Bitcoin may offer a level of freedom that traditional currencies do not, but it's hardly the most secure form of money.
Just as a pickpocket or mugger can rob you on the street, so a hacker can swipe your virtual money. And it can be much more difficult to recover stolen virtual cash than legal tender.
The combination of the fairly anonymous nature of the bitcoin world and hacker know-how makes it difficult for law enforcement agencies to track thieves. And because bitcoin transactions are nonreversible, users often have little recourse when they discover that their bitcoin "wallet"—which stores their virtual coins and notes any transactions—has been ripped off.
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"If the wallet is held on a personal device and they accidentally delete it or forget the password or even if the device is severely damaged, we can use our digital forensic expertise to recover" the wallet," said Simon Lang, senior digital forensics consultant at SyTech, a communications solutions company. "If, however, it is stolen from an account or wallet, then it does become extremely difficult—and quite impossible at times."
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SyTech has recently started a tracing service for stolen bitcoins, but the problem is that exchanges can supply only limited information when a transfer (legitimate or fraudulent) takes place, data that is often restricted to the IP address, and date and reference number of the transaction.
The most valuable piece is the IP address, which can lead straight to the hacker. But a skilled fraudster can make the IP address untraceable.
"As federal regulators acknowledge bitcoin is a currency and establish a regulatory framework around it, there will be an expectation on the part of consumers being regulated that law enforcement will be available to investigate this," said Alex Ferrara, a partner with Bessemer Venture Partners. "They're going to need better tools to connect the transaction ledger and wallet IDs with real world sources."
In a 2012 report titled "Bitcoin Virtual Currency: Intelligence Unique Features Present Distinct Challenges for Deterring Illicit Activity," the FBI conceded that theft was likely to increase in this area and noted the special difficulty in identifying and nabbing culprits.
"As long as there is a means of converting bitcoins into real money, criminal actors will have an incentive to steal them," the agency wrote. "The FBI assesses with medium confidence that law enforcement can discover more information about, and in some cases identify, malicious actors, if the actors convert their bitcoins into a fiat currency."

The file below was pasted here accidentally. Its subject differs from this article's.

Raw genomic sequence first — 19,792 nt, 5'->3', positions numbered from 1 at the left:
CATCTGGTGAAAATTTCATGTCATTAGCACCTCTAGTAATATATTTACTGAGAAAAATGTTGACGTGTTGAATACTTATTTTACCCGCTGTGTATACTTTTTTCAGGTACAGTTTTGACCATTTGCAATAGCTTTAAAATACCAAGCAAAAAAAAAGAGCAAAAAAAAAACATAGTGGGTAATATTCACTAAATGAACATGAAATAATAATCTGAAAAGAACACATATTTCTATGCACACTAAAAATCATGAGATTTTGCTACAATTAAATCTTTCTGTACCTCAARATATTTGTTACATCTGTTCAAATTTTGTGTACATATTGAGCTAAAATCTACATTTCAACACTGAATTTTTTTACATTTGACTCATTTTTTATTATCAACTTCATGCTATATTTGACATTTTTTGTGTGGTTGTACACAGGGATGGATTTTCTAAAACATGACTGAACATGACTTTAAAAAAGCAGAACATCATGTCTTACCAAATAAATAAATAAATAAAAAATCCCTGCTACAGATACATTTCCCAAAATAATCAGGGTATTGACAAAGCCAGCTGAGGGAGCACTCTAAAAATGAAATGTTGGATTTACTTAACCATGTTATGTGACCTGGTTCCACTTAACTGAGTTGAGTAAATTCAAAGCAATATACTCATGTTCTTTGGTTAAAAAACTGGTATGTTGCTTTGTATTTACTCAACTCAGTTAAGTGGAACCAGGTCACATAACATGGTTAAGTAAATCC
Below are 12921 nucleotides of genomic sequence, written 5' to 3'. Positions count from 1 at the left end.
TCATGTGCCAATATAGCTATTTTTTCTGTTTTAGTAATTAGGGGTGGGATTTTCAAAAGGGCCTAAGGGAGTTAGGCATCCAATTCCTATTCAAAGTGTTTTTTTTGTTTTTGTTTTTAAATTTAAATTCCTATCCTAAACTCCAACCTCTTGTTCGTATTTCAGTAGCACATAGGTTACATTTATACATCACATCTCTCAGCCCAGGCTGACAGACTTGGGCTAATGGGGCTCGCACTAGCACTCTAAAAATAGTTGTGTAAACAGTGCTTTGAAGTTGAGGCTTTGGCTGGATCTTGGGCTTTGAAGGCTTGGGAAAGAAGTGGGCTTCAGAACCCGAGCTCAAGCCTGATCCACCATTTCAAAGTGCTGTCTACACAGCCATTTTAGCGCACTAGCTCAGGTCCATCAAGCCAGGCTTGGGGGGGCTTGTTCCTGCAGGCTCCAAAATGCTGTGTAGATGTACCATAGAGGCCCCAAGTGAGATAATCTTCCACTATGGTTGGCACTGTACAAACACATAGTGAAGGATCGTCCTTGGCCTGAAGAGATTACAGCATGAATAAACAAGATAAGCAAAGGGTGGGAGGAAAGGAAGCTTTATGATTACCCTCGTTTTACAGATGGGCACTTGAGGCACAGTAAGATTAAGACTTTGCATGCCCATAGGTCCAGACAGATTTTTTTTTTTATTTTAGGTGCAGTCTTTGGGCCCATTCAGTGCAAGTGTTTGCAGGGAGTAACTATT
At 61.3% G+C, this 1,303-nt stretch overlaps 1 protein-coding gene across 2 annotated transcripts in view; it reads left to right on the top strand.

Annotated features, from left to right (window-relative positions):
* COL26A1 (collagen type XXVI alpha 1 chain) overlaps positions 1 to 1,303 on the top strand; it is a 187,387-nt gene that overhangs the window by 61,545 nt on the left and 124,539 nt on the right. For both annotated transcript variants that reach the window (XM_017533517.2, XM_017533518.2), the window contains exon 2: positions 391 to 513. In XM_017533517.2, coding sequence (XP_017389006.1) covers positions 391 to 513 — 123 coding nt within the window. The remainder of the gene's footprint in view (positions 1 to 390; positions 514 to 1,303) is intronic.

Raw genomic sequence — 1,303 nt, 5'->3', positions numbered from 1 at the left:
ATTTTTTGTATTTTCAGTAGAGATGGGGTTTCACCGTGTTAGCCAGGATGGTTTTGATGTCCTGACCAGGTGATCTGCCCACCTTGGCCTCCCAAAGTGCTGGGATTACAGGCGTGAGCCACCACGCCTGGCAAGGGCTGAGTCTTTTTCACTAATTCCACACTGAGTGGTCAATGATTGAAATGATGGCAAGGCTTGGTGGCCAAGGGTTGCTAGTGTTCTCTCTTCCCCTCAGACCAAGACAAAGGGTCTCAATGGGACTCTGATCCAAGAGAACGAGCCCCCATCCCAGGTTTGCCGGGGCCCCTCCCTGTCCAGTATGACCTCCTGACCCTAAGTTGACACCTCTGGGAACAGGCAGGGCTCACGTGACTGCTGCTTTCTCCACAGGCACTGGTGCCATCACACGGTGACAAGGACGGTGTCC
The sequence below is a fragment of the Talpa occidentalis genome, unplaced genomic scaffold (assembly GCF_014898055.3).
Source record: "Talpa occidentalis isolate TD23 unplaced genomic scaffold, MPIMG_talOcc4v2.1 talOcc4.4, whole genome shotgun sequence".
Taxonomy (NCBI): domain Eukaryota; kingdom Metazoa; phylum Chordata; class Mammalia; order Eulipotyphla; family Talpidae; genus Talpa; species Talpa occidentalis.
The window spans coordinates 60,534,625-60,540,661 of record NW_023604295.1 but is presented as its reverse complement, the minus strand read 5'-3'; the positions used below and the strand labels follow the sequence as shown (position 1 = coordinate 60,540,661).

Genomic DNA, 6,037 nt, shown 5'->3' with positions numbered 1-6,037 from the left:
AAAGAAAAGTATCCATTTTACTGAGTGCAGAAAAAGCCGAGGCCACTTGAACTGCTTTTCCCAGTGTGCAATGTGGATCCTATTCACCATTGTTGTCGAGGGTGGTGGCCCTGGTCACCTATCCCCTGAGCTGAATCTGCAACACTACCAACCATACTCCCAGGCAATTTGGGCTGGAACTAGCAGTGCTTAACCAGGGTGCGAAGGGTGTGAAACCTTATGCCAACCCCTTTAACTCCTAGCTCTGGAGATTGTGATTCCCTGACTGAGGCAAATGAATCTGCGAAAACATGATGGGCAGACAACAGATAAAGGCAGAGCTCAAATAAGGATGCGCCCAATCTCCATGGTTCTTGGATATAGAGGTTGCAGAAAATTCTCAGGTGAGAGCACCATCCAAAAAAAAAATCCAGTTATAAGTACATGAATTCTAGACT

The FBI did not respond to a request for comment.
Experts say it's impossible to determine how much bitcoin theft is taking place, but anecdotal evidence suggests it's growing and could rise commensurate with the currency's increased acceptance. Converting bitcoin to a fiat currency is challenging. Because few countries formally recognize bitcoin, most payments are for services, though some exchanges (usually done in person) are made for cash.
Governments are increasingly reviewing and scrutinizing bitcoin, though.
In August, for example, a Texas judge ruled that bitcoin was a form of money, allowing the Securities and Exchange Commission to move forward with a lawsuit against an alleged Ponzi scheme operator.
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Virtual currency theft is often avoidable. While large scams get headlines, most bitcoin theft is done on individually using well-known hacking methods.
According to Ferrara at Bessemer, wallets kept on centralized, cloud-based services are more vulnerable than those on a local drive, not because of security failings but because they are larger targets with a substantial amount of bitcoin. Users of those services are often susceptible to malware or phishing emails that can trick them into divulging passwords.
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"I recommend to every single user of bitcoin to use a form of two-factor authentication," Lang said. "It is so easy to use and set up that there really isn't any excuse."
Examples include a simple phone app such as Authy or Google Authenticator, which provide codes that are updated about every 20 seconds. Users can also have a code sent to their phone via SMS to function as a secondary log-in. That means a attacker needs access to a user's handset, and username and password.
Bitcoin users should pay attention to security warnings. Bitcoin sounded an alarm last month about a critical weakness in Android that exposed digital wallets using the mobile platform to theft. (A fix has been released.)
Perhaps most painful for victims of bitcoin theft is the finality. Banks savings are insured. Credit card holders aren't responsible for fraudulent charges. Bitcoins, generally, have no such safety net.
Only one bitcoin exchange offers accounts that are federally insured. Tradehill recently announced plans to transition its accounts to the Internet Archive Federal Credit Union, which will offer an added layer of security.
Some bitcoin wallets will reimburse victims of theft, but that's not likely to continue, especially as the value of the digital currency (now at roughly $122 per bitcoin) continues to rise.
"As bitcoin becomes more valuable and this becomes a bigger issue, I don't see any way these companies are going to be able to do that," Ferrara said. "They're going to need to get insured."
—By Chris Morris, Special to CNBC.com